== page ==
Gather • Devotion #1: Fast Food

Flying into Tel Aviv for the first time is an exciting experience. For a less than a seasoned traveler, the glide on the flight path is one of awe and wonder. I am never disappointed at how different a destination looks when I see it for the first time. Not looking like I had imagined it, Tel Aviv is a very clean and neat place compared to many. Boundaries are well marked and delineated. The biggest surprise for me was all the seemingly endless agriculture within the city limits. Each city block had large gardens and greenhouses in the back yards of many homes and businesses. It did not take long to realize how this would influence how we would eat for the next ten days. Only the freshest produce was offered and prepared in the healthiest way. If there is one thing I can say about food in Israel, “It is very consistent.” From one establishment to the next, food always was prepared the same way: Falafel, Hummus, Shwarma, Lentil Soup, along with tomato and cucumber salad, white cheese, and of course, olives. Excited to try all the new foods, I could not wait until dinner. Trying every new dish I could find, it was not long before I found my favorites. Yet, after about the eighth day, my excitement was starting to dim, and I began to yearn for what I knew best. It is funny to think about what I would have done for some over-processed, chemically infused fast food.

Exodus 16:2 says, “And the whole congregation of the people of Israel grumbled against Moses and Aaron in the wilderness.”

Times become tough for a leader when the excitement of those that they lead becomes dim. Insubordination and even insurrection are possible when people believe they have been let down or led astray. For Moses, experiencing the power and glory of God, it must have been a tough pill to swallow when the people began to complain. Witnessing the very same wonders and miracles as he did, you would think that they would have the same faith. Yet, because their expectations were of another nature, they became disillusioned. Moses could probably assume that they may mutiny or even worse, remove him and Aaron from the leadership in any way possible. Once again, the Lord lifts his hand and sustains the people of Israel. So, Moses and Aaron begin to instruct the people that they will see the glory of the Lord and be prepared. Yet, they continue to complain about their unmet expectations. I realize I am taking a leap here, but by chapter nine I believe he has had as much as he can handle and basically tells his brother, “You deal with them, because I am fed up with their constant complaining!”

Luke 6:28 says, “Bless those who curse you, pray for those who abuse you.”

How often have you tried to do the right thing only to find you are not appreciated? You feel you have sacrificed your hard-earned time, money, and resources only to be rebuffed. Imagine Moses trying so hard to help his people, and time and time again to find that their trust in him and ultimately, the Lord, was short-lived. However, even with the abuse Moses would receive, we see him intervening in prayer for his people. He is constantly urging the Lord to show grace and mercy even when it was not warranted. That is what good leadership is all about, standing in the gap and taking it on the chin for those you lead. It is a servant who is willing to give more than they receive for those that are entrusted to them.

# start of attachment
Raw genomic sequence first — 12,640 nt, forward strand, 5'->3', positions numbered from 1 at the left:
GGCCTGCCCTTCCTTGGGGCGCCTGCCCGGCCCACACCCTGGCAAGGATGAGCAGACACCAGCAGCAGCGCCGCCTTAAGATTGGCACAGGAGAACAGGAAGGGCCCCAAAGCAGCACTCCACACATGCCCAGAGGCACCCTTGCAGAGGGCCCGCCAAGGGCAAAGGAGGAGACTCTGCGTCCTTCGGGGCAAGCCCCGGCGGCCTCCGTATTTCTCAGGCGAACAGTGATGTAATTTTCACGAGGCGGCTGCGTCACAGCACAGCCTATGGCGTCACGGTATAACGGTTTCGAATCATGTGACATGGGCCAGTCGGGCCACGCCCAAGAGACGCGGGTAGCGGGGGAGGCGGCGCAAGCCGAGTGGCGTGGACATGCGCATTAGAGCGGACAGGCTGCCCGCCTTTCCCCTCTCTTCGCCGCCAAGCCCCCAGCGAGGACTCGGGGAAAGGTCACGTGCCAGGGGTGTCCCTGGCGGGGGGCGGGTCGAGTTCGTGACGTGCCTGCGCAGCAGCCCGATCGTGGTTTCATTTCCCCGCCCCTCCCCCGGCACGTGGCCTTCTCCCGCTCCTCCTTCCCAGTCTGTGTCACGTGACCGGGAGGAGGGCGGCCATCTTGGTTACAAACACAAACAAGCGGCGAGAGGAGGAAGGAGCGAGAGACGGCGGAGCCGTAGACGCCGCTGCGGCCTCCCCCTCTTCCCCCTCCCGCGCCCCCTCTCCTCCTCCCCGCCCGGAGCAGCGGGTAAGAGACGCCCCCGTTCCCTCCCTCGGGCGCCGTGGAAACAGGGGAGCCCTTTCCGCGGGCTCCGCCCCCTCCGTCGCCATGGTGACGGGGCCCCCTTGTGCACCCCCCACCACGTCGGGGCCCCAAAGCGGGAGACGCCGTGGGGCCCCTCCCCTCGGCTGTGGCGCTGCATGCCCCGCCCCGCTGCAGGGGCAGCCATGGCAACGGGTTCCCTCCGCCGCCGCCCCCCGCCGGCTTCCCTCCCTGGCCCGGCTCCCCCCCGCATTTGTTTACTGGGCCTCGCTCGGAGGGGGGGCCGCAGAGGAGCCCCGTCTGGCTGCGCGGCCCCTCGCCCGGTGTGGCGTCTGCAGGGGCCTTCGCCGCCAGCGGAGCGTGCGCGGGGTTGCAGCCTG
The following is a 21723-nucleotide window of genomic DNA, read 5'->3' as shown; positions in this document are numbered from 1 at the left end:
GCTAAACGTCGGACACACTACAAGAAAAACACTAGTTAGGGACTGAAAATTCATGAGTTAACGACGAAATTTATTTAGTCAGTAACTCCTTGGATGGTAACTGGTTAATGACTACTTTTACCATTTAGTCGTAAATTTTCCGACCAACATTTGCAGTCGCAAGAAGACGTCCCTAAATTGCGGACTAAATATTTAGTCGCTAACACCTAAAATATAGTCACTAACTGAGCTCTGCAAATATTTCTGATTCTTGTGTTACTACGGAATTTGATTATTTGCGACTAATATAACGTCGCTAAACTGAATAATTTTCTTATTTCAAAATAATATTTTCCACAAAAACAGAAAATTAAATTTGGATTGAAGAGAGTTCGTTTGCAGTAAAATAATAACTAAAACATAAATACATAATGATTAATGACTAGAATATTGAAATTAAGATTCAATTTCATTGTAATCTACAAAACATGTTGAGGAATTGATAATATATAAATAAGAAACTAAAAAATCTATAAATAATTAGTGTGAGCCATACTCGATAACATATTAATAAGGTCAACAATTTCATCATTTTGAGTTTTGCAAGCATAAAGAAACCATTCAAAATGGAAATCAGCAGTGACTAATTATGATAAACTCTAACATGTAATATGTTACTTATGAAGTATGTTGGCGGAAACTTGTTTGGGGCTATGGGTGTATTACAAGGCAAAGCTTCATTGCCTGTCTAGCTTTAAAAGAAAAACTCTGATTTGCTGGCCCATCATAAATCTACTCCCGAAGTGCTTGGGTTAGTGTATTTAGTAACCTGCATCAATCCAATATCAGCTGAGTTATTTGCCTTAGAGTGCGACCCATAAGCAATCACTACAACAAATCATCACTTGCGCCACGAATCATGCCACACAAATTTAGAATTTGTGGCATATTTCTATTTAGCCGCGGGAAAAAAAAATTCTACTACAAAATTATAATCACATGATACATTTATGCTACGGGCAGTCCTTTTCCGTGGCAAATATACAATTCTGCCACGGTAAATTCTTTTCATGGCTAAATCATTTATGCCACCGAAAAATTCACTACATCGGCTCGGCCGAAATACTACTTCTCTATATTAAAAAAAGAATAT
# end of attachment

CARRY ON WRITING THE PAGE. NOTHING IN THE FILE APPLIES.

Philippians 2:3 adds, “Do nothing from selfish ambition or conceit, but in humility count others more significant than yourselves.”

For those of us in leadership roles, we should realize that we too are capable of becoming disillusioned by our own desires. Even visiting a place of “milk and honey” where the food is good, we can find a reason to complain. It does not take long to realize, like the Hebrew people of Moses’ time, we too can return to enslavement. Because we do not always recognize the ways of the Lord or have faith in Him, we can easily return to what we know best, whether it is good for us or not. That is why godly leadership is so important. 

When we gather together as a Church, we can strengthen, direct, and encourage each other. It is a great time to worship and be recharged together. We need each other and the reminders of how blessed we are. When left to ourselves or with harmful voices, we can become discouraged and complainers.

By the way, can I have two Crunch Wrap Supremes, two Crunchy Tacos and a large Baja Blast to go?

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